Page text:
Friday, August 7, 2009

Meme | Simple Introduction

This post is aimed at bringing the study of memetics to a broader audience. What is a meme? The idea began in 1976 with Richard Dawkins. A meme is, “that which is imitated.” It could be any cultural idea, any behavioural pattern or idea that has the potential to spread through a population. A rumor, for example, is an idea that is passed along through humans, it is changed a little every time it is told, and the carriers like to select which ideas to keep. Richard Dawkins was not the first to suspect that evolutionary principles may be applied to more than genes. Genes achieve evolution by having 3 properties: inheritance, variation, and selection.

When you have those 3 factors, evolution must occur. I’ll outline how genes evolve before applying it to memetics. Genes consist of information coded in nucleotides, on strands of DNA. This information is passed along through humans through reproduction. That is how genes obtain inheritance. Evolutionary biologists talk about genes being selfish, in the sense that they want to exist because what exists is good at existing. You might want to re-read that line.

Genes also have variation. There are random genetic mutations that occur rather infrequently (though enough to have an effect), and there is also sexual recombination that occurs during meiosis. Since genes have slight variations caused by these processes, they are one step closer to achieving evolution.

The final requirement is selection. The main selection process in genetic evolution is natural selection. This is what Darwin noticed back in the late 19th century. He realized that if some individuals had traits that were different (variation), and the trait was beneficial to the individual’s survival (selection), then the trait would more likely be passed on to another generation (inheritance). Let’s say that one individual, in a group, develops a better immune system. Since he is better at defending his body than his peers, he will survive better, allowing him to pass on this beneficial trait.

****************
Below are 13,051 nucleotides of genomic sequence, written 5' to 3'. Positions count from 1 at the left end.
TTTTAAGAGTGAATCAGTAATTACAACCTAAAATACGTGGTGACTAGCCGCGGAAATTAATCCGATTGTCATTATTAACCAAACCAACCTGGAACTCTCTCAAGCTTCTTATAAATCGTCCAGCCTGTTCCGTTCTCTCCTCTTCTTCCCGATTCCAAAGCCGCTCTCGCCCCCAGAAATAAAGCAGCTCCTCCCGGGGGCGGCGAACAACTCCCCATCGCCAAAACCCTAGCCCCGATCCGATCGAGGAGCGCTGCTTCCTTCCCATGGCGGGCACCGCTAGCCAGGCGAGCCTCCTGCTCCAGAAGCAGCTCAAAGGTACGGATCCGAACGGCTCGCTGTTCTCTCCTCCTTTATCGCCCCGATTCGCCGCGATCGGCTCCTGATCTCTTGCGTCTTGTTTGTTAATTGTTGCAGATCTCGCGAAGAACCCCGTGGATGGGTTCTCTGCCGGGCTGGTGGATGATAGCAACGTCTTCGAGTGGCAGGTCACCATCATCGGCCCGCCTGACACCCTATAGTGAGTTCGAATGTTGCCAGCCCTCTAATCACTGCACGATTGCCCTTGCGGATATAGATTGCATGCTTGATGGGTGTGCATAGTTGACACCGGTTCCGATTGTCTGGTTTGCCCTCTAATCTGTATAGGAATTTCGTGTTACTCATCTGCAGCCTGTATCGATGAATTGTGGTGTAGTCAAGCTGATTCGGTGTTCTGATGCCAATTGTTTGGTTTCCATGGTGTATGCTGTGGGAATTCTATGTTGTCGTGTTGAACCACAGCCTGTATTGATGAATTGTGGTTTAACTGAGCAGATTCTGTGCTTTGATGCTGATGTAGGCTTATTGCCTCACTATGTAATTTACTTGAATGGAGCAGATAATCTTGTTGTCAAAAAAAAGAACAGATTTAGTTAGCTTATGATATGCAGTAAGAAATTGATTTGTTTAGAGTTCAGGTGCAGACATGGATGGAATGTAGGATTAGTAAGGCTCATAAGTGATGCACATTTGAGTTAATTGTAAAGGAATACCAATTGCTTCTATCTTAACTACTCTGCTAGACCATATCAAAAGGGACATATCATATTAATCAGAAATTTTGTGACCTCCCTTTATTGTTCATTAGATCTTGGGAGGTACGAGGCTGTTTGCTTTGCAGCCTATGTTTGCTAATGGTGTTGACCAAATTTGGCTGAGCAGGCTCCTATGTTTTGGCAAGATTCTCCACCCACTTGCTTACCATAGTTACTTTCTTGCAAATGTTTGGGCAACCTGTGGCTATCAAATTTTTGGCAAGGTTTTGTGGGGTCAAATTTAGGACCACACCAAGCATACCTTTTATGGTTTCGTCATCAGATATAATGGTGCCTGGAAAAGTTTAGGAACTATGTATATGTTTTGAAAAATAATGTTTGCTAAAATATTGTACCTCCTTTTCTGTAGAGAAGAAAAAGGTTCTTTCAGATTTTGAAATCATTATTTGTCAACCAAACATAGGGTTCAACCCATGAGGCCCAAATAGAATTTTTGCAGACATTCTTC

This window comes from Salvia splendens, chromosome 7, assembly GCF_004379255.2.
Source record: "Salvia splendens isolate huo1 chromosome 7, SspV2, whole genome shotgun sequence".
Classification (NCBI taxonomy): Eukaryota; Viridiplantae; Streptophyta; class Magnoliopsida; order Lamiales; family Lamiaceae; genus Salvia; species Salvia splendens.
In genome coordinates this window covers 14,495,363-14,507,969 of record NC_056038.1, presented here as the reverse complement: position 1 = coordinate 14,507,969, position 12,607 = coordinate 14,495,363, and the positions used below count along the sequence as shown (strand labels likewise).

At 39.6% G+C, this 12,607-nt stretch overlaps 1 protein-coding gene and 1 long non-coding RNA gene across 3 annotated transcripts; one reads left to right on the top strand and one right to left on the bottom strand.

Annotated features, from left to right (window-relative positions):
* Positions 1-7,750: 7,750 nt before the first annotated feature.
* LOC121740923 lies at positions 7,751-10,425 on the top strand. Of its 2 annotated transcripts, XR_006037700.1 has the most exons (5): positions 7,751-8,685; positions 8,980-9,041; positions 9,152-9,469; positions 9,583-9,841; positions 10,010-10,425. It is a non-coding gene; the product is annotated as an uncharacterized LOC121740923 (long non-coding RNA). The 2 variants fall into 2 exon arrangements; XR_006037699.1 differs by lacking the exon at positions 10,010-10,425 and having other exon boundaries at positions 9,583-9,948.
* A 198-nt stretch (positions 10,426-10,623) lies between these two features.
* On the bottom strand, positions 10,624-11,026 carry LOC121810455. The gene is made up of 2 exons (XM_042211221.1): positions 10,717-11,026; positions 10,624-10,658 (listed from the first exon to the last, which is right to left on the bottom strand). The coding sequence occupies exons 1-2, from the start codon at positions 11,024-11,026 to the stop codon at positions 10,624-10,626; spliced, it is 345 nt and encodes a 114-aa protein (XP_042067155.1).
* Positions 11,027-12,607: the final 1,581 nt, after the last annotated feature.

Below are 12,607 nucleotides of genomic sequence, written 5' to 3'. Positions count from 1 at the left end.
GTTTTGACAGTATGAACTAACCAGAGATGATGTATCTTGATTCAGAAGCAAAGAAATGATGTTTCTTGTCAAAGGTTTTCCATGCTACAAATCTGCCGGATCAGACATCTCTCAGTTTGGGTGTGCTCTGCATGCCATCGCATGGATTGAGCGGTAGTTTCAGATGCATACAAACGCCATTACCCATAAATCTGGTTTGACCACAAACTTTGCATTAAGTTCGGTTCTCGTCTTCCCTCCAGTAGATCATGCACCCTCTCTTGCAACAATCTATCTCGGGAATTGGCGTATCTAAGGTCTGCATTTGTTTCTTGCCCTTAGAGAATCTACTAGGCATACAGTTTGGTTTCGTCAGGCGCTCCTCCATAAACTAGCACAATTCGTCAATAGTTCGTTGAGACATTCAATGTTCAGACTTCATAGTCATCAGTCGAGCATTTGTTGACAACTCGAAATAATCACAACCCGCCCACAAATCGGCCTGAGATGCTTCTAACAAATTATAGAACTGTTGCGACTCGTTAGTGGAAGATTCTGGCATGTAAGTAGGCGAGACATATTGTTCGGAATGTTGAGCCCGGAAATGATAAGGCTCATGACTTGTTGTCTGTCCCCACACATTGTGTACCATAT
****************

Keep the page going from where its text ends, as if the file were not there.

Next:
Now, memetics is the study that looks at the transmission of memes – cultural ideas that spread – and how they evolve. A meme is a replicator just as a gene is. The physical medium it occupies is the human mind. Memes are varied as well (there is a continuum between memes that are self-correcting, and memes that rapidly change). And lastly, there is the selection of memes. Humans do not allow just any old memes to be spread – only the best ideas, the most useful, the most desirable memes are accepted. Thus even though a meme is simply information, it achieves evolution, similar to that of genes.

Memetics is a field of study that is gaining a lot of scientific attention now. This is really only the surface of memetic theory. Memeticists look at all the variables involved in the transmission and evolution of memes, its relationship with genes as a replicator, and using these ideas in applications of real-world problems. Memetic theory has huge implications in explaining anatomical development, what it means to be human, and why certain cultures exist.

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